Where that leaves the Steelers, however, is anybody’s guess. If Haley truly wants the Steelers to run the ball more often and effectively than his predecessor, the team probably needs to invest in a top flight back. Neither Jonathan Dwyer nor Isaac Redman have looked like they should be considered featured backs. Meanwhile, we once thought the Steelers receiving corps was an embarrassment of riches but subtracting Wallace and with Manny Sanders spectacular flame-out, we’re left with Antonio Brown and… Jerricho Cotchery?
The Steelers aren’t going to make any off-season decisions based on one game. Mendy can gallop for 250 yards or Wallace can catch 200 yards worth of passes and I’m sure it won’t affect what the team does with them this off-season. What we do know is tough decisions have to be made so we don’t find ourselves in this exact same situation next year. And what is certain is the team that takes the field next September will look quite a bit different than the one we see on Sunday.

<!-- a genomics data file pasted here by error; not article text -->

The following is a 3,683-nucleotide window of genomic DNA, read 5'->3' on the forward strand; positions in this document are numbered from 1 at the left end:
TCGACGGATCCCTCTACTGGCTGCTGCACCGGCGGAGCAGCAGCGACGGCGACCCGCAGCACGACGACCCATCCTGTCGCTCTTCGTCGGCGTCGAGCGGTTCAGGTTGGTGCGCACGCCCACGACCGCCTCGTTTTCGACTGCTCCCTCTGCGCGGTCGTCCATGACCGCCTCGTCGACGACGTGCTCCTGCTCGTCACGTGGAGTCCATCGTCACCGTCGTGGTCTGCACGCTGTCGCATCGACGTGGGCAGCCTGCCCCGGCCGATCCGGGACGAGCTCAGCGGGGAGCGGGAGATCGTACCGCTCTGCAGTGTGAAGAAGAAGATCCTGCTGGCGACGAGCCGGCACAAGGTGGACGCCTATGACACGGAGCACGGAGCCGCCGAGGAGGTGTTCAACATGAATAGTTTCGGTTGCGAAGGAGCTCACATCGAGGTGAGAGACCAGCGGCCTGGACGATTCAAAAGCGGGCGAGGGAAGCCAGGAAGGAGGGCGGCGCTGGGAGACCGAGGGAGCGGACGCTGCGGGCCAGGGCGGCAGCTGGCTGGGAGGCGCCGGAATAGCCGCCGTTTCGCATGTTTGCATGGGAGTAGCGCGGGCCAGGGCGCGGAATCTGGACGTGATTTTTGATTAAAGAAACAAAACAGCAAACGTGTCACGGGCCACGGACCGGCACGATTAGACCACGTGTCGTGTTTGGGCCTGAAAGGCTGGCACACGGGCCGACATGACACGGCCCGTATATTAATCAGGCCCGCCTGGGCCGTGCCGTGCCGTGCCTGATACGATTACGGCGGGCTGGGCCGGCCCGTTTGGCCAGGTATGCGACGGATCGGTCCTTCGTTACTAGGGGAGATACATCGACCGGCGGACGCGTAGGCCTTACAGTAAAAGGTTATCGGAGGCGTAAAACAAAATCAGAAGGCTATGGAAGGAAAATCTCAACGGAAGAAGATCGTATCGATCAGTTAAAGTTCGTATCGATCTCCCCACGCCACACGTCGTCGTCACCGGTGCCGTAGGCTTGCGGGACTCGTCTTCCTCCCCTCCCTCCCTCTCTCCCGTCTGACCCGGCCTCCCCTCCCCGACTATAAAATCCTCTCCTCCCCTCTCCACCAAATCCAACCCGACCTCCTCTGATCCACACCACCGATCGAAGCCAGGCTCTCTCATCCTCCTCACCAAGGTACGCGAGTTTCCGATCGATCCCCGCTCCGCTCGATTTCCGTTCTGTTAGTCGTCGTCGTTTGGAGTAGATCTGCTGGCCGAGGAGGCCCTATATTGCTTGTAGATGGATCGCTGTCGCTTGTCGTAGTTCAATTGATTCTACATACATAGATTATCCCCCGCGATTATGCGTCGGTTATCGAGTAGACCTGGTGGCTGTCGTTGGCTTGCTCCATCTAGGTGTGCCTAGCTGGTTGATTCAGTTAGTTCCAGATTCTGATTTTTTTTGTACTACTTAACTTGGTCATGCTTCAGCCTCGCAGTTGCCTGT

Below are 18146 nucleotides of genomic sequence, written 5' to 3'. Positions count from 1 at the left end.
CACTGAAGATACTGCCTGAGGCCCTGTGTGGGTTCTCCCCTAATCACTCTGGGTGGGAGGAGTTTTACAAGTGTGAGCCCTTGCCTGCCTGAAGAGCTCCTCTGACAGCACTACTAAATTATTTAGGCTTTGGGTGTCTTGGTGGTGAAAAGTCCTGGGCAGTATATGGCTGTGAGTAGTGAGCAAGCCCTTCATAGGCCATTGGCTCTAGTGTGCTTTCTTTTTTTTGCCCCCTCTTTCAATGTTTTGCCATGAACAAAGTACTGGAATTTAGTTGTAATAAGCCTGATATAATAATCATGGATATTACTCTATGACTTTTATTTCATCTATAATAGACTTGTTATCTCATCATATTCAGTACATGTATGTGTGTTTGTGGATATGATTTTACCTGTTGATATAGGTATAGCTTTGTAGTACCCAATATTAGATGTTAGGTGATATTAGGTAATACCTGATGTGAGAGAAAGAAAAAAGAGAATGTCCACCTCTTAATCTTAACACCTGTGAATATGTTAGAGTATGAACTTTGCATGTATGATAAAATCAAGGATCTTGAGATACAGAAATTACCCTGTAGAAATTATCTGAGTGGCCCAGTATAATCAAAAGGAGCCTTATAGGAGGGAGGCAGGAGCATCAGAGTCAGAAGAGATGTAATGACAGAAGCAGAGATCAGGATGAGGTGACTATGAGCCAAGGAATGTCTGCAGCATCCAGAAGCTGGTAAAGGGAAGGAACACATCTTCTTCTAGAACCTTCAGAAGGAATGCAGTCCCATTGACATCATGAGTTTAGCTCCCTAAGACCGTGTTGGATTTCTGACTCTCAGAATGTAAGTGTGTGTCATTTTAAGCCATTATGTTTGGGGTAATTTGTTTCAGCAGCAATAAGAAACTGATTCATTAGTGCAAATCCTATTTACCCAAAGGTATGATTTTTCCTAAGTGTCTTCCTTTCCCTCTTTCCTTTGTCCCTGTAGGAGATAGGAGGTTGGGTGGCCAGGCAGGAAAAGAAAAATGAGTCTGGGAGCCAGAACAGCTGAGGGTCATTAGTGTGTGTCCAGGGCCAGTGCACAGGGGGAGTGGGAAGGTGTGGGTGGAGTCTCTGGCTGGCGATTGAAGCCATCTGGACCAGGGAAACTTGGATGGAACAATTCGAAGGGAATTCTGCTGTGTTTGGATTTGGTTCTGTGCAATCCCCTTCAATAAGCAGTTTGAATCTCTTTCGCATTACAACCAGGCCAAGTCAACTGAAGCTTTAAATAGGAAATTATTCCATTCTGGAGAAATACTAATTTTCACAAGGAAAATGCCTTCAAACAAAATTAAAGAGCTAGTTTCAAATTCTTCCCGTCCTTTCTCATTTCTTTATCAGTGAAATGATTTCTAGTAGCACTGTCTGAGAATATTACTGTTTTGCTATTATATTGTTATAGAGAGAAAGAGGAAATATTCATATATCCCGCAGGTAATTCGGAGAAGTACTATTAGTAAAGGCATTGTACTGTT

“Suck for Luck” was a popular theme last season. While Andrew Luck is enjoying a pretty good rookie season, his accomplishments have thus far been eclipsed by the quarterback taken one spot after him. Robert Griffin III has won the exact same number of games as Luck yet he’s quickly become one of the most hyped players in the league. The Four Letter, always at the forefront of insanity, is already asking if he’s a viable MVP candidate.
As if there weren’t already enough reasons to avoid ESPN.